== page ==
Pregnant from a rape, Wuditu induces a miscarriage. She manages to find refuge with an elderly Christian woman, a "meloxie," that is, a person who has lived a normal life and then becomes religious, like a nun. Wuditu is safe from sexual exploitation in this household headed by the elderly woman's granddaughter, the mother of two small children. Yet the granddaughter bullies Wuditu, denies her wages and spouts prejudice against Jews. Accusations of witchcraft and evil abound in this bleak milieu.
Then a "faranj", a white foreign woman arrives and buys Wuditu's freedom. This fairy godmother is Judie Oron, whose work for the Jerusalem Post has brought her in contact with the Ethiopian community in Israel where she met Wuditu's parents and learned that their daughter was missing.
Wuditu suffers from post traumatic stress and guilt for having denied her religion. Judie tells her: "We believe that saving a life is more important than anything else, that it overrides almost every other Jewish law... All the time that you were away from your family, you did everything you could to save your life. ...You've fulfilled God's highest law ...[and]... should be praised for doing so."
Canadian Cataloguing in Publication Data classifies Cry of the Giraffe as "juvenile fiction", and the words "based on a true story" appear on the cover. "What was originally meant to be a memoir evolved instead into a story based upon Wuditu's experiences," writes Oron in her "Acknowledgements." "In order to protect her privacy, some names and events have been altered."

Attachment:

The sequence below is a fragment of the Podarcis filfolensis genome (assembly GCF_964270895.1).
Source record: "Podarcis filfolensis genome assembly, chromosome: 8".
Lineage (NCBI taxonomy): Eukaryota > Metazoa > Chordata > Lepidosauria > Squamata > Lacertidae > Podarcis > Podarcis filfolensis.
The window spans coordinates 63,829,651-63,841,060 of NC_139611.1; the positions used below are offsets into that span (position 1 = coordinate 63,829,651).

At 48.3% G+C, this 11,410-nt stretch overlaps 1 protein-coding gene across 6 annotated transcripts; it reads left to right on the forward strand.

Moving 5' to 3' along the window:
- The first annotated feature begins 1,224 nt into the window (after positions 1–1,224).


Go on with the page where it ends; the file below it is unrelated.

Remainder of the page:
Wuditu's story left me longing to read more. According to Wikipedia, nearly all of the Ethiopian Beta Israel community now reside in Israel. "Today, 81,000 Ethiopian Israelis were born in Ethiopia, while 38,500 or 32 per cent of the community are native born Israelis." (http://en.wikipedia.org/wiki/Beta_Israel) A novel could be written about the absorption of this unique African community into Israeli society.
In her "Acknowledgements," Oron says that Wuditu and her sister became members of her family. She refers to Wuditu as a "daughter", and Oron thanks her sons who helped "to absorb two lost girls into our family and who showed remarkable tolerance for the mother who believed that this would be a good thing for all of us." This blended family experience would make an interesting sequel.
Ruth Latta is an Ottawa, ON, based author. Visit Ruth Latta's blog at http://ruthlatta.blogspot.com or her website at www.cyberus.ca/~rklatta/RuthLatta.html